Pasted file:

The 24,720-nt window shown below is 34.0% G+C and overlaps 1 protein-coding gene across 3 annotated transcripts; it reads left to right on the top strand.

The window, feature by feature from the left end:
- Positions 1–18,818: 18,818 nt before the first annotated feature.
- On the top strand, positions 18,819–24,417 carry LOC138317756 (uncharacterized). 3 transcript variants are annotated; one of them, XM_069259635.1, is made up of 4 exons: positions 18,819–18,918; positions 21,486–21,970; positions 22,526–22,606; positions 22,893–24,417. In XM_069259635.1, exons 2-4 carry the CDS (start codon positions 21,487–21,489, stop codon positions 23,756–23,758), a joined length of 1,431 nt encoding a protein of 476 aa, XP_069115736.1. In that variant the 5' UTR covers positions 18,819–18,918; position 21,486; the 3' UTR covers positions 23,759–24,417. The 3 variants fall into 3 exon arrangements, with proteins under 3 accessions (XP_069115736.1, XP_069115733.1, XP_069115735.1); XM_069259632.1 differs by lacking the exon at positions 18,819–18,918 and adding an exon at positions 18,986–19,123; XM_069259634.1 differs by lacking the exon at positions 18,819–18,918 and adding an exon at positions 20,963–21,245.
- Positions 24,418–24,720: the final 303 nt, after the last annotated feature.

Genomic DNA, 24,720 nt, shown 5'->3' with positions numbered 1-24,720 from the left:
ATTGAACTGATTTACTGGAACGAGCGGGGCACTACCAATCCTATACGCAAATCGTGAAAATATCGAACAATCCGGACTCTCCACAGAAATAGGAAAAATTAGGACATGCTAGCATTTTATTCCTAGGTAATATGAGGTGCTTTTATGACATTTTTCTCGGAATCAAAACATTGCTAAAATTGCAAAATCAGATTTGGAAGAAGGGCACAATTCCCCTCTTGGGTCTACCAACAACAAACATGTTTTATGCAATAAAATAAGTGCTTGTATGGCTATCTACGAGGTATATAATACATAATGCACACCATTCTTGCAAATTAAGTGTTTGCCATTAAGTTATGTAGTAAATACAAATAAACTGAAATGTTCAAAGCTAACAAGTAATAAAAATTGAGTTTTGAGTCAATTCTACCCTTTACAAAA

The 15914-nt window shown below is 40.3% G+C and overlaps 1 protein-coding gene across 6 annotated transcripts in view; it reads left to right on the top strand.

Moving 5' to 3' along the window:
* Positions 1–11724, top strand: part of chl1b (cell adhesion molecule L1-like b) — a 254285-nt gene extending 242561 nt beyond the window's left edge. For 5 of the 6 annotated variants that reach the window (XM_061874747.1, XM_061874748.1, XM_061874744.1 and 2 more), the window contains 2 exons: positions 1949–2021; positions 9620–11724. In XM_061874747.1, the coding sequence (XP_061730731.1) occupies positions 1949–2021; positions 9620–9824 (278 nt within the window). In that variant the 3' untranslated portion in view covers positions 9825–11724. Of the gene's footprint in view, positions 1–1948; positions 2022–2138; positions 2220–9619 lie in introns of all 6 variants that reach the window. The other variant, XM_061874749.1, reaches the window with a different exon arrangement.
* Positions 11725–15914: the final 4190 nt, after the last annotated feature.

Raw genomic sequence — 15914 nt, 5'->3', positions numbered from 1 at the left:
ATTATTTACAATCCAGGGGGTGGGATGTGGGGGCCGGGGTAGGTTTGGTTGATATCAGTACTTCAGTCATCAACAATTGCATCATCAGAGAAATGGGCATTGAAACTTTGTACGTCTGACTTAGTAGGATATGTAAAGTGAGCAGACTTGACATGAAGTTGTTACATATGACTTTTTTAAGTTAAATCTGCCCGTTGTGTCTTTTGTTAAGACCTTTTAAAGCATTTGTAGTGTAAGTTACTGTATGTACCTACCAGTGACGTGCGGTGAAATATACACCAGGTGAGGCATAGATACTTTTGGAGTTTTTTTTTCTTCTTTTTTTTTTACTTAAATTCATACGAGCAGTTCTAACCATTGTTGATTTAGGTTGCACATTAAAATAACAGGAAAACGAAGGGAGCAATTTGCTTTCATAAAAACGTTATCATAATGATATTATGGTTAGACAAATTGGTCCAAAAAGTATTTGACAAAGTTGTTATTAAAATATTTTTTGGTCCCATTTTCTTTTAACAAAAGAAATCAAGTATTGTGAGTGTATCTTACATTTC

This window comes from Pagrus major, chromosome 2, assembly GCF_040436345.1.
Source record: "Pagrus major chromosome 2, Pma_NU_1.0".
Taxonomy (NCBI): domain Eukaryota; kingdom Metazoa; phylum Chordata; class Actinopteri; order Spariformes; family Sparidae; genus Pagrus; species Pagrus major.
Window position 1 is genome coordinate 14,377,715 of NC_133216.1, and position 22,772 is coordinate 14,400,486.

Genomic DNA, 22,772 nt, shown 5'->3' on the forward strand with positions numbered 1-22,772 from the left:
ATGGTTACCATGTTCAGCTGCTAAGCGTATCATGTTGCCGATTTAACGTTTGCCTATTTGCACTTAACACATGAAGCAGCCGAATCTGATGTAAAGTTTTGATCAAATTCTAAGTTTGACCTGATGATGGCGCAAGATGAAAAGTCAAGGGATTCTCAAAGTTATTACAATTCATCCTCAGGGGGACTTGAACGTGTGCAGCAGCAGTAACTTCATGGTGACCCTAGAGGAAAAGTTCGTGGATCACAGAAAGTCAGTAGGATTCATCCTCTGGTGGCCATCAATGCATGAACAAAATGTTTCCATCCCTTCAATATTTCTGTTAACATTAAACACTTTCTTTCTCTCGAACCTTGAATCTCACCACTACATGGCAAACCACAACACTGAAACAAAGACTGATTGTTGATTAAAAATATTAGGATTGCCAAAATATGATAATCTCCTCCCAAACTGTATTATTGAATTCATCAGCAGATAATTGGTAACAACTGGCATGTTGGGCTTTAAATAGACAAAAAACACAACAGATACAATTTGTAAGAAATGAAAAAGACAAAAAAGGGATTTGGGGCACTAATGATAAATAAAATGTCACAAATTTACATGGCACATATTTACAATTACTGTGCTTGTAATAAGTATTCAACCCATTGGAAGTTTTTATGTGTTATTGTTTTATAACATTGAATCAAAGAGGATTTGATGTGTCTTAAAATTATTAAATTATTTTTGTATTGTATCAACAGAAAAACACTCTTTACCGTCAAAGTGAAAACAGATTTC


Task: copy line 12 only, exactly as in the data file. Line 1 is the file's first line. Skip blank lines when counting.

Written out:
Raw genomic sequence — 15914 nt, 5'->3', positions numbered from 1 at the left: